- Social Services. A facility with more than 120 beds must employ a qualified social worker on a full-time basis—a bachelor's degree in social work or a bachelor's degree in a human services field including but not limited to sociology, special ed, rehab counseling and psychology, and 1 year of supervised social work experience in a health-care setting working directly with individuals.12 This might be possible in a surge facility during a mass casualty event, but we suspect that a surge facility would not be able to provide a full range of social services, so this requirement might need to be waived.
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2.4 Patient Rights
The Medicare conditions of participation for hospitals include standards to "protect and promote the rights of each patient." We identified and reviewed the following issues related to patient rights.13
Notice of Rights
A hospital is required to inform each patient or his/her representative of the patient's rights, in advance of furnishing or discontinuing patient care whenever possible. A hospital must notify patients whom to contact to file a grievance and establish a process for the prompt resolution of all grievances. In addition, the following standards for patient rights are also addressed by the conditions of participation. We see no reason that this standard would need to be reduced or waived for a surge facility (or any other hospital) operating during a mass casualty event.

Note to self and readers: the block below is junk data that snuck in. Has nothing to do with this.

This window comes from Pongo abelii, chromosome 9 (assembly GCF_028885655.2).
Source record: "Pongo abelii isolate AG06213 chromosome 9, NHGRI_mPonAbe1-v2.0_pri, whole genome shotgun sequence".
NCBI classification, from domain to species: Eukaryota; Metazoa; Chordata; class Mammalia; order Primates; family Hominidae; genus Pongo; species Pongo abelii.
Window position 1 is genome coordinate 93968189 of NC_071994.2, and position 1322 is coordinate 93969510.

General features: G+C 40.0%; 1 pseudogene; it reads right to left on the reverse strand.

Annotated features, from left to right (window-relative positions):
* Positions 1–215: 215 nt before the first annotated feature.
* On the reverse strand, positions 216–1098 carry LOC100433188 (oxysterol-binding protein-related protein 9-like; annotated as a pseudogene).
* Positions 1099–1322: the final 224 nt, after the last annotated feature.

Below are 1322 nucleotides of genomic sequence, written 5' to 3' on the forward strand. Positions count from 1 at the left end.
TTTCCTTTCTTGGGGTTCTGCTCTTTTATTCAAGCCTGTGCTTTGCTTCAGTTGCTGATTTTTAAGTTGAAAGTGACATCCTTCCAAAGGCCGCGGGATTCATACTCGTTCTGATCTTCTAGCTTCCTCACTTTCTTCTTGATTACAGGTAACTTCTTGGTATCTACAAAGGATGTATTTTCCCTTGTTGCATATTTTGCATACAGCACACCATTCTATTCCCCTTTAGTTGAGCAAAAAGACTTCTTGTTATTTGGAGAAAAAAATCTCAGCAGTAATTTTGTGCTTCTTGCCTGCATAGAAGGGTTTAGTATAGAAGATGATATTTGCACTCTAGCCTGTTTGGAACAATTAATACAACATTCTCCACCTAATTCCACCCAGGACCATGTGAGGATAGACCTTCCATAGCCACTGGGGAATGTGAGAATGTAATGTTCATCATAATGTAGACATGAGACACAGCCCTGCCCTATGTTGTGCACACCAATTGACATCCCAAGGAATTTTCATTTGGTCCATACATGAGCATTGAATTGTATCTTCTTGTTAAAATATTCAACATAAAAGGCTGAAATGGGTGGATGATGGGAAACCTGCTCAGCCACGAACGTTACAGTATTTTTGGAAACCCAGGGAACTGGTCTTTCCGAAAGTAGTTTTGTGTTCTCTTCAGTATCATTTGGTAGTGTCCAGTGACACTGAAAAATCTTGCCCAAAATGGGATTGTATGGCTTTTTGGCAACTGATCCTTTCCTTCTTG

Exercise of Rights
The patient has the right to participate in the development of his/her plan of care, may request or refuse care, develop advance directives, and have a representative be notified of his/her admission to the hospital. This too appears to be acceptable for a surge facility.
Confidentiality of Patient Records
The patient has the right to confidentiality of his or her clinical records and the right to access information contained in his/her medical record within a reasonable time. There is no need to waive or reduce this requirement.
Restraint for Acute Medical and Surgical Care
"The patient has the right to be free from restraints of any form that are not medically necessary or are used as a means of coercion, discipline, convenience, or retaliation by staff." There is no need to waive or reduce this requirement.
Seclusion and Restraint for Behavior Management
"The patient has the right to be free from seclusion and restraints, of any form, imposed as a means of coercion, discipline, convenience, or retaliation by staff." There is no need to waive or reduce this requirement.
As part of the Medicare prospective payment system for hospitals, patients have the right to appeal a planned discharge from the hospital.14 Under these regulations a patient cannot be discharged while awaiting the appeal decision. This process can take a few days. In the case of a mass casualty event, moving patients quickly from a tertiary hospital to another facility, a surge facility, or home would be critical to meeting increased demand for hospital services. The discharge appeal right outlined in the hospital prospective payment system regulations would probably need to be waived.